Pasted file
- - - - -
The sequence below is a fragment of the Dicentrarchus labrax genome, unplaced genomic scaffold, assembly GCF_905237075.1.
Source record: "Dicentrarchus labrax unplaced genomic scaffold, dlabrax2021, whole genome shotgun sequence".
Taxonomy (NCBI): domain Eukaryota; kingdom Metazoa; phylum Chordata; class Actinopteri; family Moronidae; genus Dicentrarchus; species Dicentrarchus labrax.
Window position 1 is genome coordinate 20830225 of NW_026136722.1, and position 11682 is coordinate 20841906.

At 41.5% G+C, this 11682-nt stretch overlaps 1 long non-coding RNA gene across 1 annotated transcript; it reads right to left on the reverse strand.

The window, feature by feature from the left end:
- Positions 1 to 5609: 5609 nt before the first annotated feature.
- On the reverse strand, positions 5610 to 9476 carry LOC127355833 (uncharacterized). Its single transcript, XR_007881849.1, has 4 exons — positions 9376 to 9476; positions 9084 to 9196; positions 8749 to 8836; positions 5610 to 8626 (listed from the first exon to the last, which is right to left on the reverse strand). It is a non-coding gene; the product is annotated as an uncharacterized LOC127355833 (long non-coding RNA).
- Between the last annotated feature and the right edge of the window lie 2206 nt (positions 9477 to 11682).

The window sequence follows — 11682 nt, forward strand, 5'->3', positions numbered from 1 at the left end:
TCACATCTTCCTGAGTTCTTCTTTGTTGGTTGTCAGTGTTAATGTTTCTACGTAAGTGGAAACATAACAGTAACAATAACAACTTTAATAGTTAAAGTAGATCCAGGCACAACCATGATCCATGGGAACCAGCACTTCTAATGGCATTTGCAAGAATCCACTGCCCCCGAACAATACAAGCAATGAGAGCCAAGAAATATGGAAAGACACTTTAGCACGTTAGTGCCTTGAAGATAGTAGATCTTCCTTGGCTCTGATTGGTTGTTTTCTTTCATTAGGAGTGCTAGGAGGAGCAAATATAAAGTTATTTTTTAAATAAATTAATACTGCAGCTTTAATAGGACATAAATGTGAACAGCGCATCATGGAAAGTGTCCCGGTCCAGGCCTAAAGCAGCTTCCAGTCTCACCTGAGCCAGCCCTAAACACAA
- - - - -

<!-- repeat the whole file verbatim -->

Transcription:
The sequence below is a fragment of the Dicentrarchus labrax genome, unplaced genomic scaffold, assembly GCF_905237075.1.
Source record: "Dicentrarchus labrax unplaced genomic scaffold, dlabrax2021, whole genome shotgun sequence".
Taxonomy (NCBI): domain Eukaryota; kingdom Metazoa; phylum Chordata; class Actinopteri; family Moronidae; genus Dicentrarchus; species Dicentrarchus labrax.
Window position 1 is genome coordinate 20830225 of NW_026136722.1, and position 11682 is coordinate 20841906.

At 41.5% G+C, this 11682-nt stretch overlaps 1 long non-coding RNA gene across 1 annotated transcript; it reads right to left on the reverse strand.

The window, feature by feature from the left end:
- Positions 1 to 5609: 5609 nt before the first annotated feature.
- On the reverse strand, positions 5610 to 9476 carry LOC127355833 (uncharacterized). Its single transcript, XR_007881849.1, has 4 exons — positions 9376 to 9476; positions 9084 to 9196; positions 8749 to 8836; positions 5610 to 8626 (listed from the first exon to the last, which is right to left on the reverse strand). It is a non-coding gene; the product is annotated as an uncharacterized LOC127355833 (long non-coding RNA).
- Between the last annotated feature and the right edge of the window lie 2206 nt (positions 9477 to 11682).

The window sequence follows — 11682 nt, forward strand, 5'->3', positions numbered from 1 at the left end:
TCACATCTTCCTGAGTTCTTCTTTGTTGGTTGTCAGTGTTAATGTTTCTACGTAAGTGGAAACATAACAGTAACAATAACAACTTTAATAGTTAAAGTAGATCCAGGCACAACCATGATCCATGGGAACCAGCACTTCTAATGGCATTTGCAAGAATCCACTGCCCCCGAACAATACAAGCAATGAGAGCCAAGAAATATGGAAAGACACTTTAGCACGTTAGTGCCTTGAAGATAGTAGATCTTCCTTGGCTCTGATTGGTTGTTTTCTTTCATTAGGAGTGCTAGGAGGAGCAAATATAAAGTTATTTTTTAAATAAATTAATACTGCAGCTTTAATAGGACATAAATGTGAACAGCGCATCATGGAAAGTGTCCCGGTCCAGGCCTAAAGCAGCTTCCAGTCTCACCTGAGCCAGCCCTAAACACAA